Afghanistan star Rashid Khan issues Big Bash League quit threat as Australia cancel ODI series in protest

Quit threat: Rashid Khan  (Getty Images)
Quit threat: Rashid Khan (Getty Images)

Afghanistan superstar Rashid Khan says he will “strongly consider his future” in the Big Bash League as the row over Australia’s withdrawal from the two countries’ ODI series intensifies.

Cricket Australia announced on Thursday morning that they would not play in the three-match series, due to take place in March, after the Taliban imposed an indefinite ban on university education for women in Afghanistan.

It is the second time Australia have cancelled a bilateral fixture against Afghanistan, having pulled the plug on a one-off Test in November 2021, soon after the Taliban retook power following the US withdrawal.

Khan is the No1-ranked T20 bowler in the world and one of franchise cricket’s biggest draws. Since 2017, the spinner has regularly featured for the Adelaide Strikers in Australia’s flagship domestic competition, the Big Bash, though he has already departed this year’s edition to play for MI Cape Town in the new SA20 league in South Africa.

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In a statement on Twitter, Khan, who was last month re-appointed as Afghanistan’s T20 captain, said: “Cricket! The only hope for our country. Keep politics out of it”.

“I am really disappointed to hear that Australia have pulled out of the series to play us in March,” the statement read. “I take great pride in representing my country and we have made great progress on the world stage. This decision from CA sets us back in that journey.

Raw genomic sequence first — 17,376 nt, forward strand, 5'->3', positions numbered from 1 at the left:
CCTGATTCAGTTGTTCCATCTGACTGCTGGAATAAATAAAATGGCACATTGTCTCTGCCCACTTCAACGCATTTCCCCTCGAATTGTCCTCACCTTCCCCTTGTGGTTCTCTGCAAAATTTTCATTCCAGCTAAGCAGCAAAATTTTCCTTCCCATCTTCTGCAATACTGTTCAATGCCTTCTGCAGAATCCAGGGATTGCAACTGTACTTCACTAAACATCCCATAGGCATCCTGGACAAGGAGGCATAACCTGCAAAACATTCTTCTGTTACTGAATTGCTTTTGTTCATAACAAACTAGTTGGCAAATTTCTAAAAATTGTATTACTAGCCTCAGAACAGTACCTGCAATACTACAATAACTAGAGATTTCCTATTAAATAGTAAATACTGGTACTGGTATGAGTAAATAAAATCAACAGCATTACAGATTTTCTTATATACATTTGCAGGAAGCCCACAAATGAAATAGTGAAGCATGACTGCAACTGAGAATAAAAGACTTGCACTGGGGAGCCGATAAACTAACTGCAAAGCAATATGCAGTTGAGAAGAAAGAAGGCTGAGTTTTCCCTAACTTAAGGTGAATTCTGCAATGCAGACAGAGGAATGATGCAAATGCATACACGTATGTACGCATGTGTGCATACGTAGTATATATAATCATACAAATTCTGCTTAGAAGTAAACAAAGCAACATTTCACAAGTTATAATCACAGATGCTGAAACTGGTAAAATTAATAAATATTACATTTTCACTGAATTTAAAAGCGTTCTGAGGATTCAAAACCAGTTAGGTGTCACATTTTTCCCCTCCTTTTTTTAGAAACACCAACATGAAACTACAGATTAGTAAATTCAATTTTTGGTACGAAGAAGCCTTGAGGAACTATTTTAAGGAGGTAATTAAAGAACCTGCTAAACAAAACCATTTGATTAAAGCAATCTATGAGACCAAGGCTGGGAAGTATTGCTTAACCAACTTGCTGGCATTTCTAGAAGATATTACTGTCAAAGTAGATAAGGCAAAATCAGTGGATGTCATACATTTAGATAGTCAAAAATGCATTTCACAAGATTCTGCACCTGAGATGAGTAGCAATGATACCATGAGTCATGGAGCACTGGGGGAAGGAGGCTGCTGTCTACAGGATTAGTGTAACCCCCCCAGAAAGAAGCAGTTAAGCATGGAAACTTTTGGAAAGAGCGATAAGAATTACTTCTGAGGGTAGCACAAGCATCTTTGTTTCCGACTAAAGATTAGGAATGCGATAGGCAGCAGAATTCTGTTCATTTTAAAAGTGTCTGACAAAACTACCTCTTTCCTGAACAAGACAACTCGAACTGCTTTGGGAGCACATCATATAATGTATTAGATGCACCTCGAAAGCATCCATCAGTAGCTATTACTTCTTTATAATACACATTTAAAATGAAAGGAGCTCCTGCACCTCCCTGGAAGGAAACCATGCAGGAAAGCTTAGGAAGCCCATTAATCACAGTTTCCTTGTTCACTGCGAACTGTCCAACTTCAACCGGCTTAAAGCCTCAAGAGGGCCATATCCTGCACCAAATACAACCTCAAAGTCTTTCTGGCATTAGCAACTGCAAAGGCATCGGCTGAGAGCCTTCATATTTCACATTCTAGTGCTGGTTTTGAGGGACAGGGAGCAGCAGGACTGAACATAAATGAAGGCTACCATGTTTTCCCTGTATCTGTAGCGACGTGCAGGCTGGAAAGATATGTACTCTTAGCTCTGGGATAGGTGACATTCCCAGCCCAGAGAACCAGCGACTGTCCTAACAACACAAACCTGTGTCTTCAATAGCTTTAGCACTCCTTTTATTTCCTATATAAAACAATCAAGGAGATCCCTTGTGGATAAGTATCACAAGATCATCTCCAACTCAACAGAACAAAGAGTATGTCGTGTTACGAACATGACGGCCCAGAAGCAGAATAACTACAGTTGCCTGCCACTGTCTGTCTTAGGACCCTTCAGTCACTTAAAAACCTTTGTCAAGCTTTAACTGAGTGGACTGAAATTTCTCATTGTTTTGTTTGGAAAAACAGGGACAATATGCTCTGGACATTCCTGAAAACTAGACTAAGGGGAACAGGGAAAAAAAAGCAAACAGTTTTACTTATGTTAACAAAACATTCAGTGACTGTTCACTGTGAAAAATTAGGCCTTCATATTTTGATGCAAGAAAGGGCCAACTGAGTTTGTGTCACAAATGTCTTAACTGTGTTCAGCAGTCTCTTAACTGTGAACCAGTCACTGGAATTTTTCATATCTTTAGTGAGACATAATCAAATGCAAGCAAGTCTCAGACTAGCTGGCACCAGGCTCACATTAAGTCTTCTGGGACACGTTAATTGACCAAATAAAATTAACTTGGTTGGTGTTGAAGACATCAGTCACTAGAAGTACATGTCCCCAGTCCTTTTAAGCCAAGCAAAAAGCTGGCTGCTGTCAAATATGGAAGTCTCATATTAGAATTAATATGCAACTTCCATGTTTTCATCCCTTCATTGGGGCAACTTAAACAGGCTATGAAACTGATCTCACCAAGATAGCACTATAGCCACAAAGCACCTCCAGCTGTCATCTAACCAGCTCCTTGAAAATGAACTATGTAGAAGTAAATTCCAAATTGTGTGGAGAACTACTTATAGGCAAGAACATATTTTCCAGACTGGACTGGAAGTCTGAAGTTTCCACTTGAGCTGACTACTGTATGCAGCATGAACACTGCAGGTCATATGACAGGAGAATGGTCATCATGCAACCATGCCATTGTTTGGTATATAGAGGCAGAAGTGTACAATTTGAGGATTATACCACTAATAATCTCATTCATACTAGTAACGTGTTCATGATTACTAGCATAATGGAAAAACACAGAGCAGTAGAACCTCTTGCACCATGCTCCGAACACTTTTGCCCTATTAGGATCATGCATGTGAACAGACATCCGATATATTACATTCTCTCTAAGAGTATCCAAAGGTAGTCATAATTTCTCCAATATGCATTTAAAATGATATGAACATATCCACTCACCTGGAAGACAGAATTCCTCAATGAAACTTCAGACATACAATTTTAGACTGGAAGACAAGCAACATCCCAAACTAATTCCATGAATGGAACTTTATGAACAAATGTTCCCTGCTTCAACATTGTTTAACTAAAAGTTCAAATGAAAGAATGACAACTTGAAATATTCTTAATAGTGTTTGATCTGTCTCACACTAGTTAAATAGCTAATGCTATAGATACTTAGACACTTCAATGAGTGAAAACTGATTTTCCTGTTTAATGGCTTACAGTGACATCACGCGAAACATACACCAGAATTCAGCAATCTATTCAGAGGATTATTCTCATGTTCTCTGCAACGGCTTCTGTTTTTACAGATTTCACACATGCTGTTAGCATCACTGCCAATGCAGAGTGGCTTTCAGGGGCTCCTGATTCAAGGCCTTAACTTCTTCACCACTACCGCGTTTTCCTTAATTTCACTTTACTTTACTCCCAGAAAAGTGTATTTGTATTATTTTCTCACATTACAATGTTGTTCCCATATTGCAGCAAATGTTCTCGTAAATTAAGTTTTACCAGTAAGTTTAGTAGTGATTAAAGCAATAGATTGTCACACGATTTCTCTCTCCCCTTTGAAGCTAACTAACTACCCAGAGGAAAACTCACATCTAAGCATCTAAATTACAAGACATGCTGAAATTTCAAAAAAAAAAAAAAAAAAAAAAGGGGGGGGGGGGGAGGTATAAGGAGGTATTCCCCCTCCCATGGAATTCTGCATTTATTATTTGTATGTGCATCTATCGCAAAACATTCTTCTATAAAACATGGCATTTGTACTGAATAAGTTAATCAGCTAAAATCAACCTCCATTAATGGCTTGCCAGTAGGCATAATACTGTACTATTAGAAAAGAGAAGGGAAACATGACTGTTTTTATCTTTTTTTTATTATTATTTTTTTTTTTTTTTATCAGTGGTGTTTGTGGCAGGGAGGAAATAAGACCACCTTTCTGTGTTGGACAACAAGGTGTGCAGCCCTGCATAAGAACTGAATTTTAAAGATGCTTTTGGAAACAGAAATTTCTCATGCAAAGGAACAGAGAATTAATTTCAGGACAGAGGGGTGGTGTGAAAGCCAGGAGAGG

“If playing vs Afghanistan is so uncomfortable for Australia then I wouldn’t want to make anyone uncomfortable with my presence in the BBL. Therefore, I will be strongly considering my future in that competition.”

As well as banning women from higher education, the Taliban have also prohibited access to some sports facilities such as parks and gyms. Afghanistan are the only full ICC member nation not to have a functioning women’s team, despite that being among the key criteria for the status. ICC chief Geoff Allardice has acknowledged that the situation is "a concern" and is due to be discussed at the body's next board meeting in March, with Afghanistan's men's team currently free to take part in ICC events.

Earlier, The Afghanistan Cricket Board said it was "extremely disappointed and saddened" by the cancellation of the Australia series.

"Cricket Australia's decision to withdraw ... is coming after consultation and potential enforcement from the Australian Government which is an unfortunate attempt to enter the realm of politics and politicize the sport," the ACB said.

"By prioritizing political interests over the principles of fair play and sportsmanship, Cricket Australia is undermining the integrity of the game and damaging the relationship between the two nations.

"The decision to withdraw ... is unfair and unexpected and will have a negative impact on the development and growth of cricket in Afghanistan as well as will affect the love and passion of the Afghan nation for the game."